Wreck This Journal: Ignite The Spark

Standard

For as long as I can remember, I’ve always imagined a little spark inside of me.  It flickers, smolders, and flares to life depending on the mood of my creativity.  Sometimes it needs a little kindling, but never once has it gone out. As I continue to embark on the journey of an aspiring writer, it’s become even more important to me to keep that spark ignited and let my imagination burn wild with possibilities.

This week’s Wreck This Journal page was one of the first I completed because it reminded me of my spark.  The directions instructed me to “Burn this page.” Once I got past my aversion to setting any part of a book on fire, I grabbed a box of matches out of the pantry and got to work.  The idea was to simply add a few little burn marks, to give the page a weathered look, like it had been on the outer reaches of a forest fire, (as usual my imagination had created an entire back story).   What I failed to remember is that paper is highly flammable and the moment I put the match to the edge, the whole page erupted with a brilliant flame!  It was terrifying . . . and absolutely beautiful.  The flame’s vibrant color and warmth made it feel like my spark was right in front of me rather than just inside of me.  Although totally necessary,  it was sad to put out the fire and turn it into a cloud of smoke, (I promise I’m not a pyro).

To keep the flame alive, I drew and colored some flames around the burned edges.  Then, I glued down the matchstick that started the fire.  I wish I could take credit for the matchbook, but that is Keri Smith’s handiwork. I can, however, take credit for giving it color and adding glitter to the flame on the cover.

My spark shows up just about everywhere in the journal, but the scarred edges of this page serve as an autobiography for a fire that just won’t go out.

- – -

Previous Wreck This Journal Posts:

Letting Go

Keep Reaching

c.b. 2011

About these ads

36 thoughts on “Wreck This Journal: Ignite The Spark

  1. This came out absolutely beautifully!

    I can imagine it must have been difficult to burn a book. I mean, there are so many frightening associations with book-burning that the horror of it extends beyond the mere aversion to burning anything as beautiful as a printed page. I think I would struggle with this assignment.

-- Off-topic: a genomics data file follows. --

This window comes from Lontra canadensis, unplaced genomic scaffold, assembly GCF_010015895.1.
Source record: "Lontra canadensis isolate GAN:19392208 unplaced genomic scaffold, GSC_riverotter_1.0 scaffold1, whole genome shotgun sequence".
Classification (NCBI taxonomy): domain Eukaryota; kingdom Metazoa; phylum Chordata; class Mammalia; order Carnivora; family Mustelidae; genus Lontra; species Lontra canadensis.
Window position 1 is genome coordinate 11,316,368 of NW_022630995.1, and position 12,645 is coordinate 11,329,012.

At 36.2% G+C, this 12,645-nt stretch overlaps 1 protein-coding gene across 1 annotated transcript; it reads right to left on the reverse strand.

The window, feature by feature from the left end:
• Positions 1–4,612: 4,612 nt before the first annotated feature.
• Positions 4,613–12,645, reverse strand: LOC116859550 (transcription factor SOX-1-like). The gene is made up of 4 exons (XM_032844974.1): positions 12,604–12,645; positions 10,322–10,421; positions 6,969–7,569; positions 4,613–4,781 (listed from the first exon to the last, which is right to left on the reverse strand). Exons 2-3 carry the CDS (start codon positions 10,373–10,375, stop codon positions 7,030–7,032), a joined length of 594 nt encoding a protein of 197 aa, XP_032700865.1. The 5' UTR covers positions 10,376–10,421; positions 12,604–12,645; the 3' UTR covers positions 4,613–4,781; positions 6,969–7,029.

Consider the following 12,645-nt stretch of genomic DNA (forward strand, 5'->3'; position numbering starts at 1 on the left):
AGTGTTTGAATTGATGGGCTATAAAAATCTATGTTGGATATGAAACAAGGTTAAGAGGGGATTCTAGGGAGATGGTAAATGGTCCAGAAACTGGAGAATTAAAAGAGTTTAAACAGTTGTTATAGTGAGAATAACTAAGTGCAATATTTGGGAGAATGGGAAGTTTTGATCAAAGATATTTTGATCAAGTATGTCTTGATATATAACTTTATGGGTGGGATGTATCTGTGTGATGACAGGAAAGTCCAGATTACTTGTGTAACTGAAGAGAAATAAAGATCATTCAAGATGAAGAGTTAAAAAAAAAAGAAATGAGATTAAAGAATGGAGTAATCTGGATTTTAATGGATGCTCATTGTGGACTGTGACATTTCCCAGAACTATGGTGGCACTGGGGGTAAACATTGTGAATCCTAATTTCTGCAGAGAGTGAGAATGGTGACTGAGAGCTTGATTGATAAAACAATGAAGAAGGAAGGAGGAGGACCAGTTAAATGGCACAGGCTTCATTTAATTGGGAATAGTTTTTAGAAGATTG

• I did struggle, but it was interesting to experience the conflict on such a heightened level. The emotions are quite strong and that triggered some interesting creative expressions after the fact. :-)

  2. The world needs creative, responsible “firestarters” :)
    It all comes down to what we do with fire – if you hadn’t cautiously burnt the page, it would be bland and boring now.

    • Me, either! All of my books look as pristine as the day I bought them. So this page was a challenge that really reached deep and made me reconsider a pretty staunch boundary. I’m not going to go around burning any more pages, but I’m now more likely to push at a few borders I was once afraid to touch. :-)

  3. What an interesting page! What I find more interesting is this page isn’t in the edition I bought! Maybe Keri Smith decided Canadians were too “polite” to play with fire? Lol! I will have to find other pages to “ignite” my inner creativity.

    • I noticed the same thing in a friend’s journal. We think its gone because too many people set the whole book on fire. ;-)

      There are a couple blank pages or those that require destruction of some kind. I’m sure your match can burn something!

Leave a Reply

Fill in your details below or click an icon to log in:

WordPress.com Logo

You are commenting using your WordPress.com account. Log Out / Change )

Twitter picture

You are commenting using your Twitter account. Log Out / Change )

Facebook photo

You are commenting using your Facebook account. Log Out / Change )

Google+ photo

You are commenting using your Google+ account. Log Out / Change )

Connecting to %s